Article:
Wilf sighs. "I'm sorry, son," he says.
Shaun's always liked Wilf, so he lets it go. Another day. He believes Wilf is only doing what he thinks is right for Donna. He invites his grandfather-in-law inside, and calls up to see if Donna wants to join them for lunch.
It's an accident that Wilf sees the encephalostabilizer. Wilf has been keeping Donna company all day, so Shaun ends up in the garage, trying to attach a modified hair dryer from a salon to the rig. He's so involved he doesn't hear Wilf calling his name on his way out. Doesn't realize that Wilf has opened the adjoining door between the garage and kitchen until Wilf says,
"What's this, then?"
Shaun drops a screwdriver and the noise cracks through the air like a gunshot. Retrieving it, he finds he's shattered the plastic handle. "Sorry," he manages to say to Wilf, "Startled me."
There's a look on Wilf's face that makes Shaun suddenly uncomfortable.
"What?" he asks, and Wilf frowns.
"What are you up to?" Wilf asks.
"Just... tinkering. You know. Another one of my crazy ideas. This one's... a chair that's got all the conveniences... Phone, warmer, hair-setter--"
"Ah," Wilf says. "Looks a bit--unusual. Alien, you might even say."
"Alien?" Shaun blurts, genuinely amused, and he's laughing before he remembers that the original plans from Archie Muir were alien. He wonders how Wilf could possibly recognize that. But something tells him if he asks, he'll bring that suspicious look back to Wilf's face. Instead he says, "Is that supposed to be a vote of confidence, granddad?"
Wilf chuckles and shakes his head, harmless once more. "Sorry, I didn't mean--. I'd better get going before Sylvia comes over here looking for me. Goodnight, Shaun."
Shaun can't shake the uneasy feeling that's come over him.
Donna sits up in the middle of the night, startling him awake. Shaun tries talking to her, but she doesn't say a word. When he switches on the bedside lamp, her cheeks are wet with tears.
He goes downstairs to get her water when he hears the horrible noise from the garage.
Rushing through the adjoining door, he finds Wilf, a crowbar in the old man's hands. The addition Shaun just finished is battered, extension bent, dangling at an awkward angle. The right arm and all the circuitry attached to it is smashed to pieces.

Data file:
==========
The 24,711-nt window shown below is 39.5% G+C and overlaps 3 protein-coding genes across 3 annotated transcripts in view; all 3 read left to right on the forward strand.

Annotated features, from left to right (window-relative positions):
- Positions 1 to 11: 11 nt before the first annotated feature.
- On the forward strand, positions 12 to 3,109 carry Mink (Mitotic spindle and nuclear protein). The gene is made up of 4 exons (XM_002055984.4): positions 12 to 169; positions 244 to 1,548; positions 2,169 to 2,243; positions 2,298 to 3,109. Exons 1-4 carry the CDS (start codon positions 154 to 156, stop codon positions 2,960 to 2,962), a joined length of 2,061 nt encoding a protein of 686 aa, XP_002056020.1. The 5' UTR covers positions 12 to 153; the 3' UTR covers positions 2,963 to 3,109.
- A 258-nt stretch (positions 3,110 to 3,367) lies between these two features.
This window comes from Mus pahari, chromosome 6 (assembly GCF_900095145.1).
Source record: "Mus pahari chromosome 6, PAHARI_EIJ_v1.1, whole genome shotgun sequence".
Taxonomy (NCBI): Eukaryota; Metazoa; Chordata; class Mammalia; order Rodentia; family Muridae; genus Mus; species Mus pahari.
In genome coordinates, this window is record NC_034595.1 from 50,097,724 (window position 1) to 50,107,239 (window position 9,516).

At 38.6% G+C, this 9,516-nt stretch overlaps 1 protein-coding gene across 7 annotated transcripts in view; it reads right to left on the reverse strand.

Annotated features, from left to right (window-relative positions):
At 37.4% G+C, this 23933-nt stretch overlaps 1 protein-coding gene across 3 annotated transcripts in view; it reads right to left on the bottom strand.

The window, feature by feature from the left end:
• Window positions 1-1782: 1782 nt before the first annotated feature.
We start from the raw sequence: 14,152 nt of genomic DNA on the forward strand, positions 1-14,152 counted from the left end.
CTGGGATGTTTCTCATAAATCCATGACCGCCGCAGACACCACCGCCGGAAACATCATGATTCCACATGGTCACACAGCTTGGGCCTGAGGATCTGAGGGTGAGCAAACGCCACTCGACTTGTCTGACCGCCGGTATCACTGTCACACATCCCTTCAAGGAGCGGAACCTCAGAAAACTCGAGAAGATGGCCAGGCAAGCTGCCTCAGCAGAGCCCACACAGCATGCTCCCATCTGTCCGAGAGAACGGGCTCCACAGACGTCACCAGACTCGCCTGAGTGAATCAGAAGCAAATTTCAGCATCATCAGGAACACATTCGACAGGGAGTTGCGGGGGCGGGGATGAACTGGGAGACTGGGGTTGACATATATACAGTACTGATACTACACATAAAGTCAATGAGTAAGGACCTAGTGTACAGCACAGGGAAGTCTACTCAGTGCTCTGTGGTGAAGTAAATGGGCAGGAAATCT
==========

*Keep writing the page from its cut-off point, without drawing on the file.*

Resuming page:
"What are you doing?" Shaun gasps, closing the distance between them in two and a half strides. He's ripped the crowbar from Wilf's hands before he realizes it. "What the bloody hell do you think you're doing!"
"You're going to kill her," Wilf shouts back, and Shaun is startled to find Wilf is weeping. "You should've just left well enough alone!"
"I have to help her!" Shaun says.
"Leave it alone," Wilf says. "Donna will die if you keep this up. Please, I'm begging you. Leave it alone."
"She's in so much pain."
"Because you're doing this!"
"How? How is building this making her worse? She's sick, is all! Isn't she?"
Wilf only shakes his head. Shaun feels his patience stretch, and then snap. He says, angrily:
"I did nothing for a good long time, granddad. Just sat there while she had her spells, her headaches, fed her the drugs. All she got was worse. Whatever's happening to her is happening with or without me. So if I can do something to make her not hurt, then I will." He takes a deep breath, returning Wilf's glare. "If what I'm doing is so wrong, then you tell me what's the right thing to do. If you know how to make her better, or who could make her better, then say so now."
Wilf presses his lips together into a tight line. Defiance is bright in his eyes. Shaun almost snaps at him--almost--but he doesn't.
He just says to Wilf: "I... I think Donna and I'd prefer not to see you, for a while. So please, go."
Wilf looks like he's going to fight, and then, just like that, he wilts, deflates. Shakes his head and retreats, the old soldier gone, just an old man, now.
Shaun sits with the broken encephalostabilizer for a long time before going back upstairs.
He doesn't work on it for the next few days, just sits with it. Wilf has gotten to him, under his skin. What if--what if Donna's spells are something bad? If the person she becomes, that bright-eyed and so alive version of herself, is really an alien or some sort of brain-damaging fit or something worse? Should he stop and let her lie there, in pain, for as long as it takes?
Wilf loves Donna even more than a typical granddad might, has always been protective of her. Why would he want to see her suffering and in tears? He must see that it isn't right. What could he possibly have so much faith in that he thinks she'll just up and recover one day?